Indiana Wesleyan University
4SP2022 Psychology of Leadership (LDR-370-01A)
Dr. Michael Linville
May 9, 2022
The Stanford Prison experiments and the Milgram experiment are two of the most controversial experiments. The experiments explored taking orders and receiving orders and what people would do if they were in an unbalanced relationship where one issues orders while the other receives (Aroyo et al., 2018, August). However, the experiments focused on understanding human nature relatively rawly. This Paper will offer an in-depth personal insight based on the two experiments on social agency in my life and how the social dynamics influence others.
In my life, I have observed social influence several times, especially at home and at work. I have witnessed social influence positively at home. Coming from a Christian background, we are taught to respect and obey our parents and elders. Anyone more senior than you is classified as your elder in our family. Parents are the two people in power, just like in the Milgram experiment. They are responsible for the day-to-day governing of a home. They lay down rules and orders that we follow due to the parents’ heavy and “powerful” positions in our households. The social influence aspect comes in how we execute our duties as told by our parents with little to no question. It is a master-servant relationship. Like in the Stanford and Milgram experiments, those receiving the orders were in little to no position to question the orders. The orders tend to be positive as we are ordered to read the Bible, go to church, and perform or do household chores, among others. The aspect of social influence tends to hand over most people’s heads heavily when it comes to their parents. Most people have a reduced say in what goes on in their homes because they simply take and follow orders.
People are not merely programmed to behave based on how the social groups behave (Smeulers, 2020). Other internal factors overall shape the behavior of an individual. Taking the example of terrorism, both external and internal factors play a role in a person becoming a terrorist. Personal beliefs that one has developed can play a crucial role in one’s behavior. Internal factors such as abuse, family relationships, and unreasonable expectations influence most people’s behavior. The mannerisms or behaviors based on their social groups arise due to the modification of thought (Smeulers, 2020). Forces beyond their control force people to modify their thinking to fit in a particular group or setting. This means that if people can modify their thinking, they can also avoid modifying it to fit certain contexts (Smeulers, 2020). This disqualifies the notion that people are destined to behave based on their social groups. Spirituality may address this issue because the Holy Spirit gives people knowledge and wisdom. The power of discerning good and bad also comes from the Holy Spirit. If people are to abide by Christ, then the Holy Spirit will abide in them and possess power. Power to discern good from bad, knowledge, wisdom to order them, etc.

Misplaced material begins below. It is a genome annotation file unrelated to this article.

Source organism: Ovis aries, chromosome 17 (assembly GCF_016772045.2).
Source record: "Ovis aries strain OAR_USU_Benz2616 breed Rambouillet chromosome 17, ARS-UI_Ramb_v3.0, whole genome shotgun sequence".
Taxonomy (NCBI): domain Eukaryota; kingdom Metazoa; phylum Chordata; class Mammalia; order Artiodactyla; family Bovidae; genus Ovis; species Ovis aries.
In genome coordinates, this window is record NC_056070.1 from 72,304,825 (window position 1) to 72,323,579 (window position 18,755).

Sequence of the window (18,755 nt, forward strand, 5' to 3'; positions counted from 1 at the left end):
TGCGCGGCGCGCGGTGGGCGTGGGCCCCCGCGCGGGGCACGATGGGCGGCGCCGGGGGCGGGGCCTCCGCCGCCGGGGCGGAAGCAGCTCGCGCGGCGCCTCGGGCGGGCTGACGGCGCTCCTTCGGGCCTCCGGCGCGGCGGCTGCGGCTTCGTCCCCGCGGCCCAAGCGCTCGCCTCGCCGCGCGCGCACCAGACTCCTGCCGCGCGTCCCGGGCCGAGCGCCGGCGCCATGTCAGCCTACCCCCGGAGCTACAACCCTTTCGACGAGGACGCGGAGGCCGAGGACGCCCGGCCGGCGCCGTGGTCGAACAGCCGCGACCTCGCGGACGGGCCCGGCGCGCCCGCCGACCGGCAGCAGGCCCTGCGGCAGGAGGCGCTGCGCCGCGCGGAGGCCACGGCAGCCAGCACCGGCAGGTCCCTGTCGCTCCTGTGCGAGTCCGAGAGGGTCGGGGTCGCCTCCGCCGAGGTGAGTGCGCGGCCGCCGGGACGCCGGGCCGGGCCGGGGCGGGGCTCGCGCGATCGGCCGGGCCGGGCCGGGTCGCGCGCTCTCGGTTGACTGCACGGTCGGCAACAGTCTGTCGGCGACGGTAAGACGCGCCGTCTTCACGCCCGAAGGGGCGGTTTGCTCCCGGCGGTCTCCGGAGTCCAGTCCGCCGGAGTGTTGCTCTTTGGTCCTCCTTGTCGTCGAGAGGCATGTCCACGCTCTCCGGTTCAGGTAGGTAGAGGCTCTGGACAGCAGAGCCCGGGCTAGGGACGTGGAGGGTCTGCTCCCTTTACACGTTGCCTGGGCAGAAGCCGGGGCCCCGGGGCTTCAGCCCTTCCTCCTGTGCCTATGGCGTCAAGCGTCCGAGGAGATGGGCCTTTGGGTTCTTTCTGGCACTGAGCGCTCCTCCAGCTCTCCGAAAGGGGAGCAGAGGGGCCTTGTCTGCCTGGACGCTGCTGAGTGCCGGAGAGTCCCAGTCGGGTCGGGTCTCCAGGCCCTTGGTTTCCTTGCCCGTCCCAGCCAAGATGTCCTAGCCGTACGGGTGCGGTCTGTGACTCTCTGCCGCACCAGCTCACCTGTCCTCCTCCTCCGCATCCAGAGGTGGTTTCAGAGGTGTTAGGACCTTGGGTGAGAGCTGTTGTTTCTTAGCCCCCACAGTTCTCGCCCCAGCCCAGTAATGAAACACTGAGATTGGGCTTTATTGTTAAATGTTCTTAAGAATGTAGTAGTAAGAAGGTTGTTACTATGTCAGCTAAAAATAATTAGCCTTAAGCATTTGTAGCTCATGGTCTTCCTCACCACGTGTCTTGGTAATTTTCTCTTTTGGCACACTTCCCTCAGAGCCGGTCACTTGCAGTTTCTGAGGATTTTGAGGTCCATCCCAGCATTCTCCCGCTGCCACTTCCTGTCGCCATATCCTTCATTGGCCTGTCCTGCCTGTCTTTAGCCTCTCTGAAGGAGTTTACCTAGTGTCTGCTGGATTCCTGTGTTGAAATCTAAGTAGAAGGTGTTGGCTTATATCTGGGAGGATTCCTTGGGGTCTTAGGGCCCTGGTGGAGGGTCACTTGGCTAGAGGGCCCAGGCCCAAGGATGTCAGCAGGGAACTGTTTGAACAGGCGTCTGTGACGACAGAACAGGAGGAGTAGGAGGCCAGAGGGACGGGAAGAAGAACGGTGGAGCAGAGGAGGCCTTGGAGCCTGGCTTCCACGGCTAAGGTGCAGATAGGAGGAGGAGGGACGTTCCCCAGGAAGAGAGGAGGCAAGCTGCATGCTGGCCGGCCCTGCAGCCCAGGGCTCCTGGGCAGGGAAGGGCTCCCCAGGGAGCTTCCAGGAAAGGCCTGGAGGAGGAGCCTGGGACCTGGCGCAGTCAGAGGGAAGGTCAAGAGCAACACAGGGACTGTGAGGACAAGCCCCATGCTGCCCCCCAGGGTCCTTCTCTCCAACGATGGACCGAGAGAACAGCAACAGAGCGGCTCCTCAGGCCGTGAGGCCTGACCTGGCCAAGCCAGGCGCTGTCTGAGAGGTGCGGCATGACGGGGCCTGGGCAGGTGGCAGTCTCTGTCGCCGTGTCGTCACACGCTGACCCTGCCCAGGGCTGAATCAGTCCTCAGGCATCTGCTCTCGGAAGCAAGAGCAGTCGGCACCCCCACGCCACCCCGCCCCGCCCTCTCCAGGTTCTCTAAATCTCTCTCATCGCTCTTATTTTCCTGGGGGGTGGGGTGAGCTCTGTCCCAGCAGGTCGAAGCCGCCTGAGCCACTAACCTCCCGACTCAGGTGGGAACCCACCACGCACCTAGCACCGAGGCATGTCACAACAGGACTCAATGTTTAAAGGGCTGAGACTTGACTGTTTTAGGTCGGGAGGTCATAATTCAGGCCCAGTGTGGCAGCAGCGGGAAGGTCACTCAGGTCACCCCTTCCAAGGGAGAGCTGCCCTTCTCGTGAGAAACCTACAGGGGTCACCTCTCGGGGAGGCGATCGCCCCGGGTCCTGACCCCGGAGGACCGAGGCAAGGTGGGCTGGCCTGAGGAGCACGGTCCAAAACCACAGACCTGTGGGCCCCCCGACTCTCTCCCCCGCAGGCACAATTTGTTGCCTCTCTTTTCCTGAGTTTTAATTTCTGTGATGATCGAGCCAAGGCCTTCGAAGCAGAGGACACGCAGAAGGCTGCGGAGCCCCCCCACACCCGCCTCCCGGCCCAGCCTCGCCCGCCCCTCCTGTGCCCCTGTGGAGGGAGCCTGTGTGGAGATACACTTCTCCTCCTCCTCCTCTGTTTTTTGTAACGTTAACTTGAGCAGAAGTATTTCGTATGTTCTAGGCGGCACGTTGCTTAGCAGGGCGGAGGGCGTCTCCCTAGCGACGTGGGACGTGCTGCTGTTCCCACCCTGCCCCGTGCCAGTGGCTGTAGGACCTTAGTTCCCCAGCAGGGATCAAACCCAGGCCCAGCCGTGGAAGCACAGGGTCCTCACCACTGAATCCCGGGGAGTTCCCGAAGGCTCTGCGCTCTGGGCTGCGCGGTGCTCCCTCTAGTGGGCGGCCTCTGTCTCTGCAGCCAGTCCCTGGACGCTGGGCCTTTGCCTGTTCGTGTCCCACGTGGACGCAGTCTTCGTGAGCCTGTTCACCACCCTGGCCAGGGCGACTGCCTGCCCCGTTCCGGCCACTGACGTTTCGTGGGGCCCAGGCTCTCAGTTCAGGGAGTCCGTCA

Understanding: a good leader ought to be understood. The social dynamics state that people are bound to follow orders, and if a good leader is more understanding, they will stick to rules and orders.
Developing one’s followers: a good leader should have their team back. He or she achieves high-performing teams through understanding how the roles interface with each other and ensuring that he or she keeps communication lines open (Jacobsen & Salomonsen, 2020). The followers ought to know that the leader or I care about their contributions as a leader. The leader ought to empower team members with the skills, information, and resources needed to perform their jobs effectively.
Educating oneself: as a leader, one ought to improve their leadership skills and style and constantly evaluate their leadership qualities, strengths, and weaknesses. All this will help one become a good leader.
To become a better follower, one should develop listening skills, open-mindedness, critical thinking, and willingness to follow the rules (Jacobsen & Salomonsen, 2020). With critical thinking and open-mindedness, the individual will become a good follower, allowing for critical thinking. One will not follow the rules and orders blindly because one ought to follow them.
In conclusion, the Milgram and Stanford experiments opened people’s eyes to the concept of social influence. Social influence is everywhere; in my case, I witnessed social influence at home. How my parents managed to weigh their power and authority on us positively is one of the greatest examples of social influence. As a leader, communication, critical thinking, and educating oneself are the greatest strategies.